Breaking Dawn: Part Two brings romance epic to an end Sydney Robey Reporter rapping up the Twilight saga, Breaking Dawn: Part Two is coming soon to theaters. In the previous movies, Bella Swan has gone through a lot of hardships for her love, Edward Cullen. Now in the last movie, Bella will be fighting for her newborn, Renesmee. In Breaking Dawn: Part Two, Bella is enjoying her new life as a vampire. Un-


fortunately, after the Volturi is informed of the birth of Renesmee, the Cullen family’s happiness ends. The safety of the child is threatened, because she could reveal the Volturi’s secret. As a result, the Cullens join forces with other vampire clans to protect Renesmee from the threat of the Volturi. Breaking Dawn: Part Two is supposed to bring the romantic epic that has entranced millions to an end. Will this movie hold up to the expectations it has set for

itself? “They have done a good job with the movies so far, so the final one will be the best,” sophomore Jenna Lemon said. “This movie will be good because Bella is now a vampire, and that was what all the books and movies were leading up to,” sophomore Kendra Lyte said. Coming November 16, Breaking Dawn: Part Two will wrap up the beloved Twilight saga.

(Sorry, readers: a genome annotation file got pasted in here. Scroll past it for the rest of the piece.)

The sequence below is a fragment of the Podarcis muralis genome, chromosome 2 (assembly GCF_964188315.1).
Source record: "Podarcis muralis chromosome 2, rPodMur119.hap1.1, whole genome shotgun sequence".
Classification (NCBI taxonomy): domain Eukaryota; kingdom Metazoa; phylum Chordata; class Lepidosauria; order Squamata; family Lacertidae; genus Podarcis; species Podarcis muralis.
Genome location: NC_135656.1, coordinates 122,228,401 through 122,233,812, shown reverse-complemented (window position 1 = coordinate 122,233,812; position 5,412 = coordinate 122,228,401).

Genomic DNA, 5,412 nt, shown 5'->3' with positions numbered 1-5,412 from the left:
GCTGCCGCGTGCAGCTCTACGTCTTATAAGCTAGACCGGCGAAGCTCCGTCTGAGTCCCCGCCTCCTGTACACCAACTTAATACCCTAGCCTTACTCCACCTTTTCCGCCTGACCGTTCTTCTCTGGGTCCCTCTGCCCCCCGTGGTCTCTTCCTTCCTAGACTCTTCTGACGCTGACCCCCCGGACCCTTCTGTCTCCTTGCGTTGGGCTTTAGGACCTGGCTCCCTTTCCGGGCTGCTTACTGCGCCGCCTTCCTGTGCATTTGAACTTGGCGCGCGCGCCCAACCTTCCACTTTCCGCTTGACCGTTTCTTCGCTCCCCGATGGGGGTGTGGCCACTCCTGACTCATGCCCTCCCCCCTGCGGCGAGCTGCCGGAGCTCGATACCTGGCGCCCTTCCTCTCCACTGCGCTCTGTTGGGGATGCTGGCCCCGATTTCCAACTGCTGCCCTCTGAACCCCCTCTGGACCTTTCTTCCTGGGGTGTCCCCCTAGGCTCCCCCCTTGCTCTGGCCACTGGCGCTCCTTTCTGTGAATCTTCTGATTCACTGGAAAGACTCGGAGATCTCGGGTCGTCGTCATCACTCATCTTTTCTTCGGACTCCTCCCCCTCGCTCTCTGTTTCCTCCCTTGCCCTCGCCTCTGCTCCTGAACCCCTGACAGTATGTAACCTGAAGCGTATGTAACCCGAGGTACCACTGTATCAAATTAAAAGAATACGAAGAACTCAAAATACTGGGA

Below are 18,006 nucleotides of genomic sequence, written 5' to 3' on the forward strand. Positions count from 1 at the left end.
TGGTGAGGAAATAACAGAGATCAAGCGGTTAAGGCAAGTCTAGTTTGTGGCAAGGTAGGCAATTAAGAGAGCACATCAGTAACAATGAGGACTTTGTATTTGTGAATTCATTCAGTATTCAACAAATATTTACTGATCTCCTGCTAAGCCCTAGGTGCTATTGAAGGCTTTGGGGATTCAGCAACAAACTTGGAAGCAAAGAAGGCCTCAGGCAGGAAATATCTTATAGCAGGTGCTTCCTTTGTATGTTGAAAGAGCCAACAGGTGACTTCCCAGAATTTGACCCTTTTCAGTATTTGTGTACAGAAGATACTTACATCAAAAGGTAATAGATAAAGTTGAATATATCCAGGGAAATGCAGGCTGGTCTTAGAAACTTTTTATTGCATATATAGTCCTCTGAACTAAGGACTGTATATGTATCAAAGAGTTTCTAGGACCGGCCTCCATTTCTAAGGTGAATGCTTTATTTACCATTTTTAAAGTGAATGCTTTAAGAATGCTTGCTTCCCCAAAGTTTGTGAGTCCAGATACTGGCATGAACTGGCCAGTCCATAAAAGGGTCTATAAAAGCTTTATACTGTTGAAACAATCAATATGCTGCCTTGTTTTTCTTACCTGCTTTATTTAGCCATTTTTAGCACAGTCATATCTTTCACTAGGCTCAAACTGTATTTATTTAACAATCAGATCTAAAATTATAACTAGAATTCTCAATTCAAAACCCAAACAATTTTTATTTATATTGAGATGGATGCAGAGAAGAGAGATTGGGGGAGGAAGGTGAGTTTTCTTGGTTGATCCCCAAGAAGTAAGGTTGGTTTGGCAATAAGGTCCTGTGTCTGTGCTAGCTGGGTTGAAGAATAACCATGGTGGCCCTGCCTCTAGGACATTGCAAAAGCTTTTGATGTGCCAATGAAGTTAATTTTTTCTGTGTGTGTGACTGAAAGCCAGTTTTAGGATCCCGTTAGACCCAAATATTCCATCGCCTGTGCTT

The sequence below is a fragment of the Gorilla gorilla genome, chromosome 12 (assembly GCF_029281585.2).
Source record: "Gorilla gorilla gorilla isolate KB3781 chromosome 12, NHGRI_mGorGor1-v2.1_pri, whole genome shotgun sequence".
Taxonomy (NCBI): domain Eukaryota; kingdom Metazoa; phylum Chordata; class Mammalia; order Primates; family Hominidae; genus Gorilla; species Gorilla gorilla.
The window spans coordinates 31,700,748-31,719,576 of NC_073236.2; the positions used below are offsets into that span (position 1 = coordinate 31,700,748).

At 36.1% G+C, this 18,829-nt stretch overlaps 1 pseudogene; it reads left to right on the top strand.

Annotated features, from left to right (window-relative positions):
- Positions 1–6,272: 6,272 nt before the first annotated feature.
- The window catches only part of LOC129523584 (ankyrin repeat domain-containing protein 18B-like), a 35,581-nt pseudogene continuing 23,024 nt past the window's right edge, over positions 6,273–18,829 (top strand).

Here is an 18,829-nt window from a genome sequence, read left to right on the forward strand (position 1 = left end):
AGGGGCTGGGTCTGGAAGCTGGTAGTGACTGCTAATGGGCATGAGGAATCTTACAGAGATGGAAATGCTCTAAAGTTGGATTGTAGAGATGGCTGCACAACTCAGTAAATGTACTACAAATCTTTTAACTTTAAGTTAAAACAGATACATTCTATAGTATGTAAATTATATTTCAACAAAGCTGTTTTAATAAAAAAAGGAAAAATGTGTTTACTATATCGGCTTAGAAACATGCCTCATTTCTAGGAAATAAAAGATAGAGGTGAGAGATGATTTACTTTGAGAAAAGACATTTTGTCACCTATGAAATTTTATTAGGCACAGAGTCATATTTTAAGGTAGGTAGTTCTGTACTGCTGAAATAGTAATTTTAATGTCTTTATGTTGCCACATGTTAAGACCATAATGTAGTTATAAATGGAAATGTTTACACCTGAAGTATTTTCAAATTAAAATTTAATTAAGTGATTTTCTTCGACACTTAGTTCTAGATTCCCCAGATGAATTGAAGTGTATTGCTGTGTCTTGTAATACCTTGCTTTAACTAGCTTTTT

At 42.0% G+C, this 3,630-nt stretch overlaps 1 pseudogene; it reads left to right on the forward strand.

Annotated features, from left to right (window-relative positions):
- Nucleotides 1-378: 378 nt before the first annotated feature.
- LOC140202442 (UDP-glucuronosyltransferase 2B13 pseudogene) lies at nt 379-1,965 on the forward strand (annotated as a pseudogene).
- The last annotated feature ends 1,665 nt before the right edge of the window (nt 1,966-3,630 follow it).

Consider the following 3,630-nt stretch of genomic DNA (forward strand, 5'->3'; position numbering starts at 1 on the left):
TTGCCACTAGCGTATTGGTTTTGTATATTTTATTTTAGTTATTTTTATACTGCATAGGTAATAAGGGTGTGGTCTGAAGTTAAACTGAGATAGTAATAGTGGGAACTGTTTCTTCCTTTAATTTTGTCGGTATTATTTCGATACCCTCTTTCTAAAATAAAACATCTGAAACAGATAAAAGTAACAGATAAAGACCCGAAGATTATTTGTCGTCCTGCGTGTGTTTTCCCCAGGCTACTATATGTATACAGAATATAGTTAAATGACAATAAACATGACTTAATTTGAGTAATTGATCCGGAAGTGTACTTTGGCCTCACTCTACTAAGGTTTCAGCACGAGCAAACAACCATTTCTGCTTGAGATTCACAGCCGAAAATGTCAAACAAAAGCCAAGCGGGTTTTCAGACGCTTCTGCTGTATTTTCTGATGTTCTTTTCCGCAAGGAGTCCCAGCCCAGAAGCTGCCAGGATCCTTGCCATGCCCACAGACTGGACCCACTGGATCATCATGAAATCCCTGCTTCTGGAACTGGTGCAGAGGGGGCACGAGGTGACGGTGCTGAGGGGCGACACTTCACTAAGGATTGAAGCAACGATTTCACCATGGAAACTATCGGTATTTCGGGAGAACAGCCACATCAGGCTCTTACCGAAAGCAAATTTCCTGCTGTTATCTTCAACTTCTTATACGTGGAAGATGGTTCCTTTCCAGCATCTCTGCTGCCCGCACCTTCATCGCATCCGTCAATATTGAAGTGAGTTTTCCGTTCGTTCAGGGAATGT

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Finding Nemo swims into theaters with 3-D technology Suzanne Shulz Reporter eturning to theaters in 3-D is the 2003 animated Pixar favorite Finding Nemo. Blue tang fish Dory and clown fish Marlin return to share their adventure once again, only this time the characters come to life in 3-D. This movie is about the adventure of a widowed clown fish, Marlin, and his story of rescuing his kidnapped son, Nemo. On the first day of school, Nemo and his father fight over Nemo’s restricted